Am J Sports Med. 2022 May 9:3635465221093995. doi: 10.1177/03635465221093995. Online ahead of print.
BACKGROUND: There remains room for improvement in surgical outcomes after medial ulnar collateral ligament reconstruction (MUCLR) in professional pitchers. The role and influence of postoperative rehabilitation on the outcomes of MUCLR are unknown. There is a paucity of clinical data in the current literature comparing the success of various postsurgical rehabilitation protocols after MUCLR.
PURPOSE: To summarize the current rehabilitation process for professional pitchers recovering from MUCLR, evaluates what player and surgical factors correlate with outcomes, and determines whether rehabilitation timing and milestones correlate with successful outcomes.
STUDY DESIGN: Case series; Level of evidence, 4.
METHODS: 717 professional baseball pitchers who underwent MUCLR between 2010 and 2016 were identified and included in the analysis. Player characteristics evaluated included age at the time of surgery, throwing side dominance, primary pitching role (starter vs reliever), and level of play (MLB, AAA, AA, A). Surgical factors studied included date of surgery, graft type (palmaris longus autograft vs gracilis autograft), and surgical technique (figure of 8 vs docking vs other). The rehabilitation and throwing progression details were as follows: initiation date; first throw date; dates to start throwing from various distances; longest distance thrown; first flat ground throw date; first mound throw date; and first live batting practice (BP) date. The primary outcomes of interest were the ability to return to play at any level (RTP), the ability to return to the same level (RSL), and the time to RTP/RSL.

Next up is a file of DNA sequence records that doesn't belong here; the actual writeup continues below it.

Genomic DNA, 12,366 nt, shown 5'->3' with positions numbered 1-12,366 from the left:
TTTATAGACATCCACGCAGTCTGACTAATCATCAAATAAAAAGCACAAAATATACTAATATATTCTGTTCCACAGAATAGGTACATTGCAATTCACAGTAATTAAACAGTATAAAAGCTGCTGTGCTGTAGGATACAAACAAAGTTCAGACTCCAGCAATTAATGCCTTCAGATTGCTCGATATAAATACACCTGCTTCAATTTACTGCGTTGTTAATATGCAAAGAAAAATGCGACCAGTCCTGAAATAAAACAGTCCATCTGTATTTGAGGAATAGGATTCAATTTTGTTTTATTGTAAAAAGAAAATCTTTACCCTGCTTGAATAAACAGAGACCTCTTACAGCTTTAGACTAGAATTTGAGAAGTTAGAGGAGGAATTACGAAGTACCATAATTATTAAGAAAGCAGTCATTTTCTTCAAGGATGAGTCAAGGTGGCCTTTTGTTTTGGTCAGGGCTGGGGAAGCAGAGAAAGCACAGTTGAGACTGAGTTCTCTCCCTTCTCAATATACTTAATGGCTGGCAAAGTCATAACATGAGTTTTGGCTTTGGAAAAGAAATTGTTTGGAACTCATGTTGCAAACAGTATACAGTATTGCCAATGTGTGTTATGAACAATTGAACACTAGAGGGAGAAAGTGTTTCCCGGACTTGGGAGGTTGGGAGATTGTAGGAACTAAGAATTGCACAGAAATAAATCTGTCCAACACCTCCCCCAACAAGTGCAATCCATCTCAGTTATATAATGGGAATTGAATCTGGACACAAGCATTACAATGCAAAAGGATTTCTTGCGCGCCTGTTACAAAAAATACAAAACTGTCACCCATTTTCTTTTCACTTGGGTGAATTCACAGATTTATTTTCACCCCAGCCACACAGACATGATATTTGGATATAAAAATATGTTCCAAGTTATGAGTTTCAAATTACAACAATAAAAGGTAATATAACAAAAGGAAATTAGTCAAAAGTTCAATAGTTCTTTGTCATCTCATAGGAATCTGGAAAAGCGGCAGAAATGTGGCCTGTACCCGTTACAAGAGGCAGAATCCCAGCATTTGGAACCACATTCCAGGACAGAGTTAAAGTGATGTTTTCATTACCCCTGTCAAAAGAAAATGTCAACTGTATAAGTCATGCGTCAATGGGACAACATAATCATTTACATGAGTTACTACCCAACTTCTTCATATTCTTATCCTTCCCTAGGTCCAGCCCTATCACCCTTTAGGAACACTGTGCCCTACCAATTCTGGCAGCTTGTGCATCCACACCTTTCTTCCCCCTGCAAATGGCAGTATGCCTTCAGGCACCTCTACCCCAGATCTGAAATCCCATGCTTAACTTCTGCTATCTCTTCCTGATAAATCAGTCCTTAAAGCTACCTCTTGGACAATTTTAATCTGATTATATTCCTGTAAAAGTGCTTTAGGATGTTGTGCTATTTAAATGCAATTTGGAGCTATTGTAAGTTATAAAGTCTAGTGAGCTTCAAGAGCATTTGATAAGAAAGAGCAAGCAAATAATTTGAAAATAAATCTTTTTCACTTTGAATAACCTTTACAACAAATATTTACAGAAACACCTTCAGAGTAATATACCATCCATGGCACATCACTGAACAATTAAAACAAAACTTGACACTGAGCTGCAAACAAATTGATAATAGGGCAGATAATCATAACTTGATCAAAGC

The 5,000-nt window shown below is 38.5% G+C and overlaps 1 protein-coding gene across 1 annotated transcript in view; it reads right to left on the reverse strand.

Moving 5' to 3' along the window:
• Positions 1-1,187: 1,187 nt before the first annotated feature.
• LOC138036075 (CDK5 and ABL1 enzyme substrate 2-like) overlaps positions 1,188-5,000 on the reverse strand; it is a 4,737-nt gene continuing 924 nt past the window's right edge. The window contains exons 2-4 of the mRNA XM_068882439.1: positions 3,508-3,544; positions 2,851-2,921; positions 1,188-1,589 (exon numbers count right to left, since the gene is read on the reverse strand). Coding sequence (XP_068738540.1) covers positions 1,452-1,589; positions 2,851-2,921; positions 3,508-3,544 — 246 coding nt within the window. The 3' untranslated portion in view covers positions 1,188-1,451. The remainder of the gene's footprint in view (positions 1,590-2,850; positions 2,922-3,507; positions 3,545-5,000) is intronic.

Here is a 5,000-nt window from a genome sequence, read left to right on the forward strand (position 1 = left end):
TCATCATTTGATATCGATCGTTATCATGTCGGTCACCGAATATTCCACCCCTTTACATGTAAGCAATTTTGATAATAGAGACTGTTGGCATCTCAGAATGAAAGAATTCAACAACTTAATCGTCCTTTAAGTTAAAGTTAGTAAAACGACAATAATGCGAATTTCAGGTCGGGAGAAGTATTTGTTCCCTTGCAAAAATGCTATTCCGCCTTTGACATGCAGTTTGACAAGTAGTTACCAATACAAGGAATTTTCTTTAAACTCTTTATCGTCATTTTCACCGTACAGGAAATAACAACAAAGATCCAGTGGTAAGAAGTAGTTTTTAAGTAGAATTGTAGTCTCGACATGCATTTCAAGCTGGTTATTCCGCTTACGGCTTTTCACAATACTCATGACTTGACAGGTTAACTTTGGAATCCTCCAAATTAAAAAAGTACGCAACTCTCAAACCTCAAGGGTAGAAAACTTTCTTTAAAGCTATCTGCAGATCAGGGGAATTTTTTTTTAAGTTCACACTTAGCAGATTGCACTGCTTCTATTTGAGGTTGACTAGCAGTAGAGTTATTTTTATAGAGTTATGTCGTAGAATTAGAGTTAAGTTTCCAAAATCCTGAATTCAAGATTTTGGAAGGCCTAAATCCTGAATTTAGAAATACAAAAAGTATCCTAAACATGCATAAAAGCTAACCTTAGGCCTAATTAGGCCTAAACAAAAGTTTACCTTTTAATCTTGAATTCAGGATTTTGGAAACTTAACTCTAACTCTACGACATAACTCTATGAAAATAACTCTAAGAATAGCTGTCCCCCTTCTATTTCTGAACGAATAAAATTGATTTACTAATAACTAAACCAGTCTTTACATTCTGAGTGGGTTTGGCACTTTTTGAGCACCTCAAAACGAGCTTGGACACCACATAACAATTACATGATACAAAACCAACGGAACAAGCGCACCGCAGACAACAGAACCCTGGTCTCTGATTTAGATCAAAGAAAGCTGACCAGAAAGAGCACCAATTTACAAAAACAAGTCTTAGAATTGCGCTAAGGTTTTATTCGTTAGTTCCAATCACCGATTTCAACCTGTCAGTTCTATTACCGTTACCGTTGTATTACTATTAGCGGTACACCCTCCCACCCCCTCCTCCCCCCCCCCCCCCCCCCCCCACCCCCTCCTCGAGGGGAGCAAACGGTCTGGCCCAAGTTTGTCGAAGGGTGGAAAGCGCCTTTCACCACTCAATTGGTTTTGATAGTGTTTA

RESULTS: On average, pitchers threw a baseball for the first time 4.9 months after surgery, with a broad range (2.8-14.9 months). For the 675 (94%) pitchers who were able to progress to mound throwing, the first throws off a mound occurred at a mean of 9.4 months after surgery. Before progressing to the mound, the mean longest long-toss distance reached was 137.5 feet, with a broad range (105-300 feet). A high variation in the time to RTP (7.6-53.9 months) and RSL (8.6-60.7 months) was noted. A total of 599 (84%) pitchers were able to RTP at a mean time of 14.9 ± 4.9 months after surgery (range, 7.6-53.9 months). Also, 528 (74%) pitchers were able to RSL after MUCLR at a mean of 17.4 ± 7 months (range, 8.6-60.7 months) postoperatively. Age was the most significant predictor of RTP (hazard ratio [HR], 1.03 [95% CI, 1.01-1.05]; P = .01) and RSL (HR, 0.96 [95% CI, 0.93-0.99]; P < .01). For every 1-year increase in age, there was a 3% increase in the chance of RTP. Conversely, for every 1-year decrease in age, there was a 4% increase in the chance of RSL. MLB players were more likely to RTP (HR, 1.39 [95% CI, 1.18-1.63]; P < .01) but not necessarily to RSL (HR, 0.90 [95% CI, 0.75-1.08]; P = .24). The time from surgery to any of the rehabilitation milestones of interest (first throw, first flat ground pitching, first mound throwing, and first live BP) did not correlate with RTP or RSL (all, P >.05). The same was true for the greatest long-toss distance thrown before transitioning to the mound.
CONCLUSION: Significant variability in the postoperative rehabilitation protocols after MUCLR was observed in 717 professional baseball pitchers. The timing of achievement of throwing progression and rehabilitation milestones postoperatively varied widely but did not correlate with outcomes. Player characteristics-except for player age and professional pitching level-did not correlate with RTP and RSL outcomes. Older pitchers and MLB pitchers were more likely to RTP, but younger players were more likely to RSL. Surgical factors did not correlate with rehabilitation outcomes.